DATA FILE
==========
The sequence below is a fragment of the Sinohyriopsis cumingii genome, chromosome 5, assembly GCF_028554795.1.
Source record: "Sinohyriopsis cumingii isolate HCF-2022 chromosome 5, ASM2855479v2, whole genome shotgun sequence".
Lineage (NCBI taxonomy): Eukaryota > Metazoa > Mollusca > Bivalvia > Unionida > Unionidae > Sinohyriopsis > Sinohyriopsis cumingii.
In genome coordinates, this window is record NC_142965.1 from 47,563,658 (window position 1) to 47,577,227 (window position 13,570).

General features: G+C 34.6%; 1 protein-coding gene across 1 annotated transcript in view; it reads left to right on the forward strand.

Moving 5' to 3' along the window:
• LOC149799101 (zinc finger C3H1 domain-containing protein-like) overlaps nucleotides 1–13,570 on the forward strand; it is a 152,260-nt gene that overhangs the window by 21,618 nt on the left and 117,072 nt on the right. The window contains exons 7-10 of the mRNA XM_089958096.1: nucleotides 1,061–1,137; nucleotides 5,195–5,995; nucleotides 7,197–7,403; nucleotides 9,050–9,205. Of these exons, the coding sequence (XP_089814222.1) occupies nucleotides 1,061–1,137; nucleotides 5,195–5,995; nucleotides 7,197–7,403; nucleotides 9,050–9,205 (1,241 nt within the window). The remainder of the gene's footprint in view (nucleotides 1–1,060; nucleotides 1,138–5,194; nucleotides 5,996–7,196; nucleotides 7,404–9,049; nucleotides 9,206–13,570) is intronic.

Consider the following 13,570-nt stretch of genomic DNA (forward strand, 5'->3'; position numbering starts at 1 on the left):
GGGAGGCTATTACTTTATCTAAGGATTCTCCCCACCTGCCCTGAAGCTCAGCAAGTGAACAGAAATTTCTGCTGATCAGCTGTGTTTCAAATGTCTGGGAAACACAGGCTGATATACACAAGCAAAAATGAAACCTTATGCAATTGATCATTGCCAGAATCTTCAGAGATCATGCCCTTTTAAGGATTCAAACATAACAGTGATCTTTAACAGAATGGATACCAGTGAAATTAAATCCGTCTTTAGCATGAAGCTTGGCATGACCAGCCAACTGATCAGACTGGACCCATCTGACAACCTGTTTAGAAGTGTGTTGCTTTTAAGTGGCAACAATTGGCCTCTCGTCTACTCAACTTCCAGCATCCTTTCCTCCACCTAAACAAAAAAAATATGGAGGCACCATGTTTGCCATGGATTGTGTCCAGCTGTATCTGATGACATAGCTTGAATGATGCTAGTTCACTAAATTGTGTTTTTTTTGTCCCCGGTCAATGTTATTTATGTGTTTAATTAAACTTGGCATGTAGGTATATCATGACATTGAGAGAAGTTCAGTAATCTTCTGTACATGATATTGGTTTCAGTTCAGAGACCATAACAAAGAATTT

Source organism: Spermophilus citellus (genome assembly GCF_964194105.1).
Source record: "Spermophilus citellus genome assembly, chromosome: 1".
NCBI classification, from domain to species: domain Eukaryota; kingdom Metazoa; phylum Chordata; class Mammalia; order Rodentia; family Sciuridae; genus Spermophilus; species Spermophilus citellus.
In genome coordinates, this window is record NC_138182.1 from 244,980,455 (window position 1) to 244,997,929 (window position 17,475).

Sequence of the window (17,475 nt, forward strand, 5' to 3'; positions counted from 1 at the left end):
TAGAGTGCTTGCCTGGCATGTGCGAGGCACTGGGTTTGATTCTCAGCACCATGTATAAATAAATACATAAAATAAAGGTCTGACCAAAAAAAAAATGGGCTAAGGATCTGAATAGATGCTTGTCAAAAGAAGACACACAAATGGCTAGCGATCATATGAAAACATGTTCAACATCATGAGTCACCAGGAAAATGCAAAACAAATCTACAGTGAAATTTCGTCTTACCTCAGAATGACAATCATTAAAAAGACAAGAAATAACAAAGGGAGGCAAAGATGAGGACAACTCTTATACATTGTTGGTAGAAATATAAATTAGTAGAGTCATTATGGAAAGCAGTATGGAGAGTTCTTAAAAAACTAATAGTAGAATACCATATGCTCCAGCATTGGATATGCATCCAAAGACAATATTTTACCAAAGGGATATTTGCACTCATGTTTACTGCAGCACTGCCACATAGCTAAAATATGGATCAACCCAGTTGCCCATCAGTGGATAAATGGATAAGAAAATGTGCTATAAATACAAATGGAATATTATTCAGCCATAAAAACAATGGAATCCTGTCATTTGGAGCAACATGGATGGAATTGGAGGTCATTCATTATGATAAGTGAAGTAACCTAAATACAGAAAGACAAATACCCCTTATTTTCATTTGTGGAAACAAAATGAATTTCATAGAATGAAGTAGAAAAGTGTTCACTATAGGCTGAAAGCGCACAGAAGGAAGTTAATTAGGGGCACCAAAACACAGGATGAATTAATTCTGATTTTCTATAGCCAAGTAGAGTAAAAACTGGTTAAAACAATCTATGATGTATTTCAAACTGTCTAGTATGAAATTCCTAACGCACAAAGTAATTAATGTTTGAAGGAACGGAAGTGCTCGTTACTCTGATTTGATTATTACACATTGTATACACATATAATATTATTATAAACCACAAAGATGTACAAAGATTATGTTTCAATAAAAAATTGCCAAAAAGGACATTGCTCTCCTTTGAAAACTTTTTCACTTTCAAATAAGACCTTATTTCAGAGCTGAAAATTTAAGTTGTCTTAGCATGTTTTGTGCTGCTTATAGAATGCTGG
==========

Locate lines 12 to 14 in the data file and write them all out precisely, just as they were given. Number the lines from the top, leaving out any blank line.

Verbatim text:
NCBI classification, from domain to species: domain Eukaryota; kingdom Metazoa; phylum Chordata; class Mammalia; order Rodentia; family Sciuridae; genus Spermophilus; species Spermophilus citellus.
In genome coordinates, this window is record NC_138182.1 from 244,980,455 (window position 1) to 244,997,929 (window position 17,475).

Sequence of the window (17,475 nt, forward strand, 5' to 3'; positions counted from 1 at the left end):